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Friday, December 19, 2014

An Open Letter to All of the Unread Books on My Shelf

It started, as most deep-ish thoughts do, with an

assignment: compile a list of your top books in 2014.

Notta problem.

As an undercover book addict (okay, maybe not so undercover) and as a post-graduate human no longer bound to the dreary confines of assigned reading from a syllabus, I've added a few fictional titles to my library. Scads from Amazon (bless it). Even more from my weekly coffee/reading dates with the fiance at Barnes & Noble.

After we'd been dating for about a year he (albeit, kindly) suggested that I should read some of the other books I'd purchased before I bought any more. Forgiveness is a strange and powerful thing: I purchased two books that day.

As I glanced at my shelf, I realized there were a bunch of books I bought this year that I started and never finished. Many of these I got pretty far along in. I'm a project hound. I love to finish what I start, especially when it comes to books.

If I don't I carry around this agitated, gnawing feeling. It's like mentally being unable to twist open a jar of jelly.

Back to the books: I got them because the author had a lot of Twitter followers. Or because their marketing campaign herded a lot of word-of-mouth. Or because, let's be honest, the front cover had imagery that appealed to my demographic.

But as I tried to collect a few to add to a list for my freelance editor I was stumped at some of the titles I'd collected this year. Other than my bank account and shelf space, what was it exactly that they impacted?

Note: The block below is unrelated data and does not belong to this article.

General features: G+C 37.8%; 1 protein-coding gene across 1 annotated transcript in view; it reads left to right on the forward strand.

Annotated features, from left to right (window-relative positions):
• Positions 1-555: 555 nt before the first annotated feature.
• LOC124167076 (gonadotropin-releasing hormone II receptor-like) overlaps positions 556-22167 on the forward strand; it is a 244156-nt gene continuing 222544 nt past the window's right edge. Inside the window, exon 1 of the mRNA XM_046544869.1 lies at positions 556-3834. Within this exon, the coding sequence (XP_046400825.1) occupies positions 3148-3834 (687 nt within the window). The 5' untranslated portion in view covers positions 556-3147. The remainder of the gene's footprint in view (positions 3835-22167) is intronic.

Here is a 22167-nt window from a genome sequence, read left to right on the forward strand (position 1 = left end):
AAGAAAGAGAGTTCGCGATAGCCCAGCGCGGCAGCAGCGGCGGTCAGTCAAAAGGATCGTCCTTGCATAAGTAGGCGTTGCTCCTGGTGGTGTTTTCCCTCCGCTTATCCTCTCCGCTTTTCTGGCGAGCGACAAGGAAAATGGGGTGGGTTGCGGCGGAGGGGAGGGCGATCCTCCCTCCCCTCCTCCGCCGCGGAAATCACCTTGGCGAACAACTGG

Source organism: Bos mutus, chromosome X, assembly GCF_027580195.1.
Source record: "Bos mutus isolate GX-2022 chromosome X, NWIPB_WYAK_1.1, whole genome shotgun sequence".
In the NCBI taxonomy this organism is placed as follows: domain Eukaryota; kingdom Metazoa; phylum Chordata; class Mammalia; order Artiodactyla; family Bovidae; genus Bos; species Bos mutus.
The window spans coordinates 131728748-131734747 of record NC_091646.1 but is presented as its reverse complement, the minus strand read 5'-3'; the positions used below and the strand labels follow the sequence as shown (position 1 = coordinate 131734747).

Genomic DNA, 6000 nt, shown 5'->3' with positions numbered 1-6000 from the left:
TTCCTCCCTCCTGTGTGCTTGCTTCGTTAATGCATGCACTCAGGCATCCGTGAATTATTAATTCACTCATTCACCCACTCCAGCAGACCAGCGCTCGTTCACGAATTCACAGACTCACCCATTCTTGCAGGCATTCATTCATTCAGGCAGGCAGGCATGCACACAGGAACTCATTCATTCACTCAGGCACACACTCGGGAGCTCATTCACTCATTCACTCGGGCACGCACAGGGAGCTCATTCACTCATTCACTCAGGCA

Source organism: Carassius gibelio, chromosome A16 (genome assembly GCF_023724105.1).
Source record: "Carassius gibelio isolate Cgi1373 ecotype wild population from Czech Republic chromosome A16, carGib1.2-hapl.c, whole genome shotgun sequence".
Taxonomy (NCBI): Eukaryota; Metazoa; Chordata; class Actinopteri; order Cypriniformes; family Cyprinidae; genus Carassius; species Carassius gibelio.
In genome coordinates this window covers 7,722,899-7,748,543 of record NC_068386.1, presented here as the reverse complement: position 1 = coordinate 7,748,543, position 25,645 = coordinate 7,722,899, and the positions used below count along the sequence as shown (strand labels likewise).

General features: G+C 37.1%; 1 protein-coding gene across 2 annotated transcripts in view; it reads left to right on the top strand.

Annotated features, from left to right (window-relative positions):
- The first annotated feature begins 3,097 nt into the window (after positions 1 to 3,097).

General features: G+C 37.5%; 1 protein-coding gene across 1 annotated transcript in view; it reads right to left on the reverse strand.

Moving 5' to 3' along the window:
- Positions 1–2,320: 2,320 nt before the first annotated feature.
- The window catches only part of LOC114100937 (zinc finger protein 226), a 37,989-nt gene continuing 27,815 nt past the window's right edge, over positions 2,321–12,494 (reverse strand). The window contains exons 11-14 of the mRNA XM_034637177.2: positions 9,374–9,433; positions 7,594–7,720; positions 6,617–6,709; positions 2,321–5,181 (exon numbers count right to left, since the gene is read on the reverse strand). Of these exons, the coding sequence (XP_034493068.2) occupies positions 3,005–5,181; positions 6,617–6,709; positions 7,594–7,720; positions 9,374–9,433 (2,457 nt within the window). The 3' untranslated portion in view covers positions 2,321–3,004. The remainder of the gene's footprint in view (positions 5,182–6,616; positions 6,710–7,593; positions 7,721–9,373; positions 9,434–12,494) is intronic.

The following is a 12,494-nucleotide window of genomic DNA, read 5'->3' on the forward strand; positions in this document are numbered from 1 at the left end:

And then I realized: these books I collected over the year had succeeded in gaining a few dollars. A few blips of Amazon reviews. A few eyeballs to pages.

But in the end they weren't worth finishing.

I'd stopped reading them because they weren't good.

The comparison race is similar, don't you think?

In life, there are so many books on the shelves. So many pictures of vibrant authors with their fists pressed elegantly at the tip of their chin. But just because an individual has succeeded in gaining a formidable platform and convincing an agent to represent them does not necessarily mean their words start a movement.

It doesn't mean that their words are making a difference.

Most of the words that have impacted me this year have been from unpublished manuscripts. They've been written by talented women who have somehow captured the heart and soul of a character.

This is not to say that I did not weave my eyes through some delicious prose this year. Rainbow Rowell's the Attachments being the latest treat. They're the type of books that make you close the back cover and run your hand over the binding. Those words are a part of you now. That story is something that you've walked through.

There's a difference, it seems, between writing a book and writing what matters. My unread books taught me that appearances are vain. What good is a book that you can't squeeze your mind into finishing?

Life is the same way. Just because a woman appears to have her binding in order doesn't necessarily mean the pages beneath it are anything worth reading. Just because she has the Facebook friends and glamorous pictures doesn't always equate to having her soul fulfilled.

Some people accomplish both. They really do. Others only seem to.

This year I learned that I want to have more than just a book on a shelf. I want to have a book worth reading. Worth finishing one day. I'd like to be the sort of writer/person who is who she is beyond appearances. Who completes what she starts. Who is genuine from start to finish, from introduction to index.

I'd like to live my whole life, the whole mess of it, worth 


photo credit: dbtelford via photopin cc

photo credit: Gemma Garner via photopin cc

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